Many visitors to London, so we are told, cap their trip with a leisurely boat ride along the Thames – a journey which, surely, will take you to some fine culinary destinations. But – and this knowledge is thanks to a trip from our well-traveled friend Robin – London also possesses a series of small navigable canals in the central and northern parts of the city. You can ride, as we did, a British longboat from the back of Paddington Station to the Camden Lock, a leisurely ride through London’s “Little Venice” that took us by grand estates, leafy parks and an assortment of floating homes and cafes. And, prize of prizes, the boat will drop you off at what may be one of our favorite food markets ever: Camden Lock Market.
Camden Lock Market is large, with a wide range of stores, restaurants, and shops that can get very crowded and touristy. But at this end, nearest to the boat dock, you find “Global Kitchen,” which features a plethora of appealing and appetizing food stalls around a gridded series of walkways. Even at the odd hour of 3 pm, this place was jam packed (the market is open 10am-6pm most days). Our first reaction? Overwhelming. It took half an hour just to find all the options available: Japanese noodles, Argentine grilled meats, Peruvian snacks, West African meals, kielbasa, vegan wraps, paella, cookies, piadina, and more. Everything- and we mean everything- looked good!
Choices, choices. L finally opted for South African bunny chow at Boerie en Bunny (£5.5). Operated by a woman who wins the award for genuinely nicest person we have ever met, Boerie en Bunny serves South African curries and fish stews over your choice of rice or “Bunny Chow” – a hollowed out roll (bun – get it?), stuffed with your order. We went with a rich and deeply flavorful spicy goat curry, topped with yogurt and fresh cilantro – a choice that was only made after our amiable friend forced us to try all the options she had available, and then asked us to stay just to taste a her seafood stew (fantastic, and very reminiscent of a Brazilian moqueca).
Next, we opted to reminisce about our 2011 Istanbul trip with a Turkish lahmacun at Istanbul lahmacun (£5), a pizza-esque dish topped with ground lamb. Lahmacun are a very popular street snack in Istanbul, and we had the good fortune to try a few while were there. The stall owner, from Istanbul herself (authenticity points!) was very happy to learn we enjoyed her hometown, and eager to talk about her life experiences and food in London. The good food matched the owner’s ambiability: our lahmacun was huge, covered in ground lamb, yogurt and veggies, which made for a filling and delicious main course.
Finally, for dessert we had one dozen Dutch poffertjes (aka “Dutch Pancakes”; £3.5) from a stall of the same name. These little puffs have the appearance of mini dough UFOs or slightly flattened donut holes. The gentleman manning the stall (see photo below) was a complete pro: flipping the poffertjes in the special pan at a lightning speed with a pair of chopsticks. Of course we could not resist topping them with Nutella.
We ate a lot of street food in London, but the Camden Lock Market was our hands-down favorite! If you are looking for cheap, good food in London you absolutely must go. You can get there by tube, but the boat is even more fun.
Today is Mexican Independence Day, so what better day to talk about some Mexican street food classics? While in Mexico City we enjoyed a lot of amazing street food including a quest to find the perfect tacos al pastor (post forthcoming). However, for the most delicious street food in the smallest space under a single roof, Coyoacán’s street food market, the Mercado de Antojitos, is a veritable one stop shop for low-key, delicious, authentic, friendly and cheap food.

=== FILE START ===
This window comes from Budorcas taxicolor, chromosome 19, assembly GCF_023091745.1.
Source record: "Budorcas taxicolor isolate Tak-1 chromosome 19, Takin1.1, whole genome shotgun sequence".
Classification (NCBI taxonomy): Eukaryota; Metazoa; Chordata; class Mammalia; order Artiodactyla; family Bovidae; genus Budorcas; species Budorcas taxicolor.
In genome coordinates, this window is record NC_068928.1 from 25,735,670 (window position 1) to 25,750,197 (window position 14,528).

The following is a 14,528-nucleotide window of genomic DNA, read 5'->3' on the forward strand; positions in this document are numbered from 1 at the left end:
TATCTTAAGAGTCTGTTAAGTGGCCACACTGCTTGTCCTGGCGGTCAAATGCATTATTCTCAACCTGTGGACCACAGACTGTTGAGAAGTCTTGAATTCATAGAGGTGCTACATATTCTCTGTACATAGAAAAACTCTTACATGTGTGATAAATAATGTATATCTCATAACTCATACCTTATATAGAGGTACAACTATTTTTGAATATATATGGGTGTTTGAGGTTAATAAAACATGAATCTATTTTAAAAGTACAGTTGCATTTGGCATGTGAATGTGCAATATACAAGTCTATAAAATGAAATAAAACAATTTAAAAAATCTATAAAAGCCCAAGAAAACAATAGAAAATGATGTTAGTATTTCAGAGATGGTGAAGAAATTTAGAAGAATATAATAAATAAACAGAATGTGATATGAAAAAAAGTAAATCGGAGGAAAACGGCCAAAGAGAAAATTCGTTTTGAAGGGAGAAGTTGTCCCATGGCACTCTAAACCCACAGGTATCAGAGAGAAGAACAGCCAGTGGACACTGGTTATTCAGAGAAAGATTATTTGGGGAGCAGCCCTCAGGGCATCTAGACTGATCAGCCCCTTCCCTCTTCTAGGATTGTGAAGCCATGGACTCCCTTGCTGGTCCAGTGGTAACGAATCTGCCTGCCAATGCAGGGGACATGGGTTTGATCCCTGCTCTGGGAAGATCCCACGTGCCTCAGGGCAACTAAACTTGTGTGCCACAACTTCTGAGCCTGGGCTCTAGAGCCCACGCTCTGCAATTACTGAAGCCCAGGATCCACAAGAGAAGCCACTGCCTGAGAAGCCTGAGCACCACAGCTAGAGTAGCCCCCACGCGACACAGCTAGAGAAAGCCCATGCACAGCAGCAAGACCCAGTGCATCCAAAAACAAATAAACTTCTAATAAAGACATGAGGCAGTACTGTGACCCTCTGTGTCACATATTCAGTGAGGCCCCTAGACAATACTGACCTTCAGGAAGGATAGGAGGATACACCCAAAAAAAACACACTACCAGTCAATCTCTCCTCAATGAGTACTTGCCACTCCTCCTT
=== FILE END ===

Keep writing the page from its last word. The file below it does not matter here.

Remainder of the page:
Part of the major draw, beyond the food of course, is the market’s location in the historical and charming Coyoacán neighborhood in Southern Mexico City. With its cobbled streets and faded mansions, you will feel like you’ve stepped into another era (before Mexico City engulfed it, it was in fact its own town). The Anotjito Market is tucked into a side street near the main square of Coyoacán. There are about a dozen stalls inside, each ringed with stools or benches. This is definitely not a touristy place, and the food is so good – and turnover so high – there isn’t much need for hawking or up-selling. People of all ages packed the stalls, and for added liveliness, a guitar band entertained.
We were spoiled for choice by all of the antojitos (literally “little cravings”): so what did we get? One of the most popular dishes on offer was the quesadilla, which means something different that it does in English parlance (no cheese!). Due to their prevalence and popularity among the market patrons, we knew we had to choose a quesadilla. The quesadillas we tried were deep fried and stuffed with huitlacoche, one of our favorite Mexican flavors. Huitlacoche is technically a corn fungus, and tastes something like a truffle!
Another popular choice for sale was pozole, a hearty stew made from hominy and pork, which was especially delicious on a somewhat dreary and rainy day. For a little Vitamin C, you can also get your fill of fresh squeezed juices in flavors like strawberry and papaya. Beyond its role in pozole and in the tortillas, corn is king at the market, and for an even purer corn experience try a thick cornmeal drink (atole) or a cup of corn kernels with epazote (esquite). The prices are also very reasonable, so you can get more than a meal’s worth for only a few dollars. A market full of street foods is potentially one of our favorite concepts – and the Mercado de Antojitos definitely did not disappoint.